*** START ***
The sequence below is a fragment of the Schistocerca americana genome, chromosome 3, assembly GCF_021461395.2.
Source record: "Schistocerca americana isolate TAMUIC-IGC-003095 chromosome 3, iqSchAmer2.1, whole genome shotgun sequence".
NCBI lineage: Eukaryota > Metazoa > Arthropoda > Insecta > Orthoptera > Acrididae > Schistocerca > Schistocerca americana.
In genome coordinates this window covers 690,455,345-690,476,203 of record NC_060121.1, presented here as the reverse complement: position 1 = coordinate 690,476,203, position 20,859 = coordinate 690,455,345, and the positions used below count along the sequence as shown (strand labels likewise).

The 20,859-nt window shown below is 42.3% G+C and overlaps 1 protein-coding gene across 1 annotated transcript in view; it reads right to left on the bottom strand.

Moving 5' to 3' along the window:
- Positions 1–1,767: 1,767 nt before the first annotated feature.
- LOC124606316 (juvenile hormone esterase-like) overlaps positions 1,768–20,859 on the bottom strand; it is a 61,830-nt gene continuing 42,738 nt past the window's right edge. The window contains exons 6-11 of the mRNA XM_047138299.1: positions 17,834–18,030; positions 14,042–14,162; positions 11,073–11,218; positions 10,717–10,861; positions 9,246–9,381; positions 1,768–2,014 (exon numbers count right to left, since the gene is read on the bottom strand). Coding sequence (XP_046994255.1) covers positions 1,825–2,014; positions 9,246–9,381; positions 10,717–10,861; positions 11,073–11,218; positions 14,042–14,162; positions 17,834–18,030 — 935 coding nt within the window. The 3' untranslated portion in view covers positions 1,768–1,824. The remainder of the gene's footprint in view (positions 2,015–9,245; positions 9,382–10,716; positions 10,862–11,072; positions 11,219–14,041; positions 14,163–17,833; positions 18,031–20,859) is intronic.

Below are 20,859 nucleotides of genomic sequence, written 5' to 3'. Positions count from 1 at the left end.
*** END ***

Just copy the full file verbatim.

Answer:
The sequence below is a fragment of the Schistocerca americana genome, chromosome 3, assembly GCF_021461395.2.
Source record: "Schistocerca americana isolate TAMUIC-IGC-003095 chromosome 3, iqSchAmer2.1, whole genome shotgun sequence".
NCBI lineage: Eukaryota > Metazoa > Arthropoda > Insecta > Orthoptera > Acrididae > Schistocerca > Schistocerca americana.
In genome coordinates this window covers 690,455,345-690,476,203 of record NC_060121.1, presented here as the reverse complement: position 1 = coordinate 690,476,203, position 20,859 = coordinate 690,455,345, and the positions used below count along the sequence as shown (strand labels likewise).

The 20,859-nt window shown below is 42.3% G+C and overlaps 1 protein-coding gene across 1 annotated transcript in view; it reads right to left on the bottom strand.

Moving 5' to 3' along the window:
- Positions 1–1,767: 1,767 nt before the first annotated feature.
- LOC124606316 (juvenile hormone esterase-like) overlaps positions 1,768–20,859 on the bottom strand; it is a 61,830-nt gene continuing 42,738 nt past the window's right edge. The window contains exons 6-11 of the mRNA XM_047138299.1: positions 17,834–18,030; positions 14,042–14,162; positions 11,073–11,218; positions 10,717–10,861; positions 9,246–9,381; positions 1,768–2,014 (exon numbers count right to left, since the gene is read on the bottom strand). Coding sequence (XP_046994255.1) covers positions 1,825–2,014; positions 9,246–9,381; positions 10,717–10,861; positions 11,073–11,218; positions 14,042–14,162; positions 17,834–18,030 — 935 coding nt within the window. The 3' untranslated portion in view covers positions 1,768–1,824. The remainder of the gene's footprint in view (positions 2,015–9,245; positions 9,382–10,716; positions 10,862–11,072; positions 11,219–14,041; positions 14,163–17,833; positions 18,031–20,859) is intronic.

Below are 20,859 nucleotides of genomic sequence, written 5' to 3'. Positions count from 1 at the left end.